In addition to the above factors, the court will also seek to ensure that each parent is sincere in their desires for custody--that custody arrangements are not a bargaining chip for other matters relating to the divorce. Contact an Illinois Custody Lawyer If you are considering divorce and have questions about how an Illinois court will determine the custody of your children, it is vital that you contact a skilled attorney. The lawyers at Goostree Law Group are dedicated to helping individuals throughout suburban Chicago involved in custody disputes understand their rights. Contact us today to schedule your free consultation.

TalkNo one wants to be the bearer of bad news, such as wanting a divorce.  What people don’t often think about is that it is not only the news that can upset people but also how they are told.  In some cases the topic of divorce can be a relief to the other partner, as they are unhappy with the marriage as well.  Since divorce is a life-changing moment for one of the biggest relationships of your life, spend time preparing for the talk.  It can set the tone for how the divorce will be finalized.  Serving them with divorce papers without a warning can lead to a messy split. Part of the preparation for having the talk is thinking about how your spouse will react.  Consider if your spouse will be angry or defensive or sad about the news.  There is a chance that they will plead with you to stay together for any number of reasons.  Use all their possible reactions to stay firm with your decision to bring your marriage to an end. Then consider the time and the place for the conversation.  It will often take time to convince your spouse that the marriage is coming to an end.  Remember that you have gone through the emotions of preparing for divorce, but your spouse has not.  That is also why the setting should be calm in order to soothe the difficult conversation.  Also keep in mind that if your spouse has a history of violence or abuse of any kind to consider your safety.  It might be a better idea to have this conversation in front of a marriage therapist or in a crowded area. There are a lot of other things to consider about a divorce before you make your intentions known to your spouse.  Before making the split a reality for them, talk to a legal professional who can let you know how the process will play out.  Contact an experienced family law attorney in Kane County today.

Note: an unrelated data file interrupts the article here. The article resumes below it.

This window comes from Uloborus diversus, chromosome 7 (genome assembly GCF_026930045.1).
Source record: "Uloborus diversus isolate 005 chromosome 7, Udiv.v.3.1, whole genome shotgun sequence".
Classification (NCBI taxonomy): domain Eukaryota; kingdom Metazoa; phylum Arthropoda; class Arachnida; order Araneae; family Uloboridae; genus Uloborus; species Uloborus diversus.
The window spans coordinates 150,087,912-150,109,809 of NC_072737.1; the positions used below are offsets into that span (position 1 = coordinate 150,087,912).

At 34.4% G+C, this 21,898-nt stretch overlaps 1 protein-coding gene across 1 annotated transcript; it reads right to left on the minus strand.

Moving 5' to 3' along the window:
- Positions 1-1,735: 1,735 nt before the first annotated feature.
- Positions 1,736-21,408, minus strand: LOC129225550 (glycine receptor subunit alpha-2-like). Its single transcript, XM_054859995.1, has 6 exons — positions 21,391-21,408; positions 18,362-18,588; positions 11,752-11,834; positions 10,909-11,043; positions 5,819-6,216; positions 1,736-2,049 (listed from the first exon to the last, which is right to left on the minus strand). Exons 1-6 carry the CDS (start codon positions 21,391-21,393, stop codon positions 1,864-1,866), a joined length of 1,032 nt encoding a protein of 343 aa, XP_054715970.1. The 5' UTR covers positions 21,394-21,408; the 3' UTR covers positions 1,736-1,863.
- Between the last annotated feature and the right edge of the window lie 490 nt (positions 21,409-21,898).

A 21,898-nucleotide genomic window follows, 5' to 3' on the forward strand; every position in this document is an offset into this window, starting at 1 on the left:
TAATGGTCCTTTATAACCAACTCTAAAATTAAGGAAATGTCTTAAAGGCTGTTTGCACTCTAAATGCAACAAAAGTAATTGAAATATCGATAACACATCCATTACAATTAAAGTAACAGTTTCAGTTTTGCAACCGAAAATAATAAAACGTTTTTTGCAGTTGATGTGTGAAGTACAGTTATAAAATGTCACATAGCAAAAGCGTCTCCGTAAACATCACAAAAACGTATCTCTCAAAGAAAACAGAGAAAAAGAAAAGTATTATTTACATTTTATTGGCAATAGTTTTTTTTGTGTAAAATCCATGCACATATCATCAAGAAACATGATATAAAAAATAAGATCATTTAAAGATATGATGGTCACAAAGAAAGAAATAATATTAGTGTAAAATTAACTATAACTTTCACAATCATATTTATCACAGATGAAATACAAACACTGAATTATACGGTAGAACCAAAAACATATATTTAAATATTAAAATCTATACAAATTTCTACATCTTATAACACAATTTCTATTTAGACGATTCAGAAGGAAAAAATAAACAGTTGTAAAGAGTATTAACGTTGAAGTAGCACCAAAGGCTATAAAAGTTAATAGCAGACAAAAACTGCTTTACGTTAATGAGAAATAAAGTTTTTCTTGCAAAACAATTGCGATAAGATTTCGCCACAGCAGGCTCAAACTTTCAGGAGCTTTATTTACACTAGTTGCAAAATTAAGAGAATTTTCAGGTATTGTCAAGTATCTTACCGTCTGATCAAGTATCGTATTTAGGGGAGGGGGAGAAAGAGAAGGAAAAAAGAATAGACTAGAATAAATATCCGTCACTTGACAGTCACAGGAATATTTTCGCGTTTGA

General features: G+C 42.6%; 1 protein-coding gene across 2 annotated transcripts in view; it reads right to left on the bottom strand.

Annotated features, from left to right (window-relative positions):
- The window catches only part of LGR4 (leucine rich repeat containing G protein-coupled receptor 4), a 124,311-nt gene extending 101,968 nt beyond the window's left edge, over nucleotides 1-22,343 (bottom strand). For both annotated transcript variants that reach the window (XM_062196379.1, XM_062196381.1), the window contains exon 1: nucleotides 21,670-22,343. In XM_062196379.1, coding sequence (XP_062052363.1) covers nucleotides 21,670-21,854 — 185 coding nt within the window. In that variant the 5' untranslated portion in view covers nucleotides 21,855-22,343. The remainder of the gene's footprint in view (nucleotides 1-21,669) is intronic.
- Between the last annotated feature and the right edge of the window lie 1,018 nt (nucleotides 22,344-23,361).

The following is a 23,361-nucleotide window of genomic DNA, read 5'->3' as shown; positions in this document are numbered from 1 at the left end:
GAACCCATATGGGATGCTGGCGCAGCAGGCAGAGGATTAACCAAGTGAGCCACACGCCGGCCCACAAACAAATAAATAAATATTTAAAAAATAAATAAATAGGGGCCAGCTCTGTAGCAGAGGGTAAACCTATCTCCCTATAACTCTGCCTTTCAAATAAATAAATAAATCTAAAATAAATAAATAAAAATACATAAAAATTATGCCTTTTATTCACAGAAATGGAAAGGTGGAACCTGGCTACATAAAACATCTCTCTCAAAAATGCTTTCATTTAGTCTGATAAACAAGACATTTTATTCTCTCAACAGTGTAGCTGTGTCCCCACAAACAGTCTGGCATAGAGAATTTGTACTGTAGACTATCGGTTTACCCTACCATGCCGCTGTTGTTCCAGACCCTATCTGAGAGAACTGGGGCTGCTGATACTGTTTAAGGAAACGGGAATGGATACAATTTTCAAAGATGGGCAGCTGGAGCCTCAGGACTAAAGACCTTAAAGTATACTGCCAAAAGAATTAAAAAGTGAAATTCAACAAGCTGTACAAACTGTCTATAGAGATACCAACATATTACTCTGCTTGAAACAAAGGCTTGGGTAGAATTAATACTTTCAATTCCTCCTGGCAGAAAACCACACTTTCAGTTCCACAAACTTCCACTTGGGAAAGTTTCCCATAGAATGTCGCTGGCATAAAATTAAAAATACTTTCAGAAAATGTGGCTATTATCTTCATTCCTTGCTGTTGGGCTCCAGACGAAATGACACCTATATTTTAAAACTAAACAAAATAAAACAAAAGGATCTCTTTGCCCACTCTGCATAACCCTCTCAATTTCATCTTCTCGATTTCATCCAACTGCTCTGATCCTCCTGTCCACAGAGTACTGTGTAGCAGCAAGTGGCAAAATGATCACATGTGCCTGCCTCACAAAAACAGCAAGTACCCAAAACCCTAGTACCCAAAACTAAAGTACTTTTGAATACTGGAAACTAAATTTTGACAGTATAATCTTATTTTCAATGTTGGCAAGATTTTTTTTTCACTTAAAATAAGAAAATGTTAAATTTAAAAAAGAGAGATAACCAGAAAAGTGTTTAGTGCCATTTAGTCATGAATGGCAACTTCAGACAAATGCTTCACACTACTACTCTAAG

militaryThe Pentagon has recorded the divorce rate for men and women in the military. They have noticed a decrease to almost seven percent of military women, which is lower than the last two year’s record highs.  In 2012, the rate was almost eight percent. The divorce rate for men in the military has always been low, at around 3 percent for the last three years. The reported decline might be accredited to a decline in length that troops are deployed. During the years when the United States was at war with Iraq and Afghanistan, the families of military personnel paid the price in divorces. In a study by the RAND Corporation in collaboration with the Department of Defense showed that the length of deployment caused divorce.  They used data from 462,444 enlisted servicemen and women.  These people were all married between March of 1999 and June of 2008. The researchers found that the length of the deployment had a measurable effect on the likelihood of divorce.  Each additional month serving their country meant that they were more likely to divorce when they returned home.  This is true in spite of where the couples were married or where the deployment occurred. The one factor that lessened the rate of divorce was whether the couple was married before or after the September 11th attacks. For those married before the tragedy, they were more likely to divorce compared to those who were married after it.  The researchers of the RAND report suppose that those who married after that unfortunate event were more prepared to miss their loved one. There are many services in place that can assist families who have a loved one in the military. An example is the Marine Corps Family Team Building. Navy Lieutenant Commander Nate Christensen who is a spokesperson for the Department of Defense said that “the health and well-being of service members and their families is a priority. Strong relationships are important to our readiness.” Being without your spouse can be difficult on your marriage.  If those programs cannot assist you bridge that gap in your marriage, then it might be time to turn to a legal professional.  Contact a skilled family law attorney in Saint Charles today.